Destiny Divided by Leia Shaw, an adult paranormal romance (18+) “...a great balance of action and romance in this captivating plot.” “Good versus evil at it's finest. Sage is tough, mean and yet....vulnerable.” “If you like magic, and very strong-willed kick-ass heroines, then you will love this book.” “This story has it all: humor, sex, vampires, magic, werewolves.” $.99 at Amazon and Barnes & Nobel
Savage Fire by Ben Langhinrchs, an eclectic collection of short stories that will appeal to fans of the horror genre. At Amazon and Barnes and Nobel.
Loose Ends by AJ Powers, a fast-paced short story that will leave you hungry for more. $.99 at Amazon and Barnes & Nobel
My thoughts and prayers are with everyone impacted by hurricane Irene. Stay safe, hopeful and sane.
I’d like to invite other writers to add a link to their books with a brief description in the comments below.

June 30, 2011

One True Love, Soulmates and Happily Ever After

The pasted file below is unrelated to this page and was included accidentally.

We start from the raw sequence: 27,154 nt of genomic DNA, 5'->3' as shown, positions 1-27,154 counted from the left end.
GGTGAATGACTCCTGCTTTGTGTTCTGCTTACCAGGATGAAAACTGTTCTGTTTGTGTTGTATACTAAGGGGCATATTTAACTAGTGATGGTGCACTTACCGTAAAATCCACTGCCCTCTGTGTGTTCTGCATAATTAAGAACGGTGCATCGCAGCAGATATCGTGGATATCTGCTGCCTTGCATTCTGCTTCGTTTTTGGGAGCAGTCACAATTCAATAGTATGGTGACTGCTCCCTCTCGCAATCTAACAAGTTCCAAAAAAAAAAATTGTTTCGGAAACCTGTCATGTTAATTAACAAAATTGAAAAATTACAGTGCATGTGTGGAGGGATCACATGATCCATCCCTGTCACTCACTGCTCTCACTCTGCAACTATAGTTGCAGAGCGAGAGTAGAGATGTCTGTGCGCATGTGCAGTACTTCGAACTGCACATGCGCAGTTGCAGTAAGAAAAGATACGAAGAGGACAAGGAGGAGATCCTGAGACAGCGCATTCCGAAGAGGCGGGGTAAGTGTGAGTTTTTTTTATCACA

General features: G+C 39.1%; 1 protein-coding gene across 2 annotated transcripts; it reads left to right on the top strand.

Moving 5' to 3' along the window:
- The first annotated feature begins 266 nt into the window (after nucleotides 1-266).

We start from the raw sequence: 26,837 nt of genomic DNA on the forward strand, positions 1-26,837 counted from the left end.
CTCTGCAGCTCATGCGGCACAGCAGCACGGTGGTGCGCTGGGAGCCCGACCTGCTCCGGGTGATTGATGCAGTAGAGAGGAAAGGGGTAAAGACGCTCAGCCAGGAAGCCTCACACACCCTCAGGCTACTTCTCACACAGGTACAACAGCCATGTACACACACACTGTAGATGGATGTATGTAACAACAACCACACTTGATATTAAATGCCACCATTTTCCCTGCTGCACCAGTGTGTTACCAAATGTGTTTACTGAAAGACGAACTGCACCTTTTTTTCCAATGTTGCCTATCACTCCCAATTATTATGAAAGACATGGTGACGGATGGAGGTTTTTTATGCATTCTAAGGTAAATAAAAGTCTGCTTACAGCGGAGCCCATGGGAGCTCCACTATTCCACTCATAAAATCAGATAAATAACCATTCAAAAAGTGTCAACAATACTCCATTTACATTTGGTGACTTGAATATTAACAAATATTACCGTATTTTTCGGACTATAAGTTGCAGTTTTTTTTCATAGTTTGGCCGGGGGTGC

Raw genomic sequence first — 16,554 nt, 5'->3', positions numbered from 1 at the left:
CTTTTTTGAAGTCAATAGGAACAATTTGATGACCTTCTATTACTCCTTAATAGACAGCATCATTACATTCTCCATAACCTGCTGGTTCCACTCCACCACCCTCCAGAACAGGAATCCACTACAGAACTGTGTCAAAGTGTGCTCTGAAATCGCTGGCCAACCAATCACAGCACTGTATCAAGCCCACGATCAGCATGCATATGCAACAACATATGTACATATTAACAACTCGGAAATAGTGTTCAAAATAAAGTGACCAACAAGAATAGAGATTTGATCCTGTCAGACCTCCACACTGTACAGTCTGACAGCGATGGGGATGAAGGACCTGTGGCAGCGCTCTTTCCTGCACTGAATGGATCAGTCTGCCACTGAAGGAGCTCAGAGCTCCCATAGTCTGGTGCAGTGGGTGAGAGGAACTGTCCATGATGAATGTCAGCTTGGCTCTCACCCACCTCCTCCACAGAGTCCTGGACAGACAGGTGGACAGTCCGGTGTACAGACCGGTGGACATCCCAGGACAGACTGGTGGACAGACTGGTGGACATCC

Do you remember the first time you fell in love? I do. I was seventeen. And it was amazing.
I’d had various crushes on boys before and had even dated one guy for six months. He was a sweet kid and we honestly loved each other, but it wasn’t The Real Thing
Not even close. I was visiting relatives in a neighboring state when The Real Thing knocked me off my feet, stole my breath and made my heart pound so hard I thought it would break my ribs. It was decades ago, but I still remember the way my heart leapt into my throat the first time I saw him. It was love at first sight. (At least it was for me.) 
I was sitting in a folding metal chair against the wall talking to my cousin at a church dance when this boy burst through the double doors leading into the gym. He was looking over his shoulder and laughing, shirt untucked, tie loose and hanging off to one side and in dire need of a haircut. He looked like an unmade bed, but he was absolutely gorgeous. 
My jaw dropped. I grabbed my cousin’s elbow and yanked him down to my level. “Who is that?”
He rolled his eyes as he pried my fingers off his arm. “That’s Tom* and he’s nothing but trouble. Besides, he already has a girlfriend.”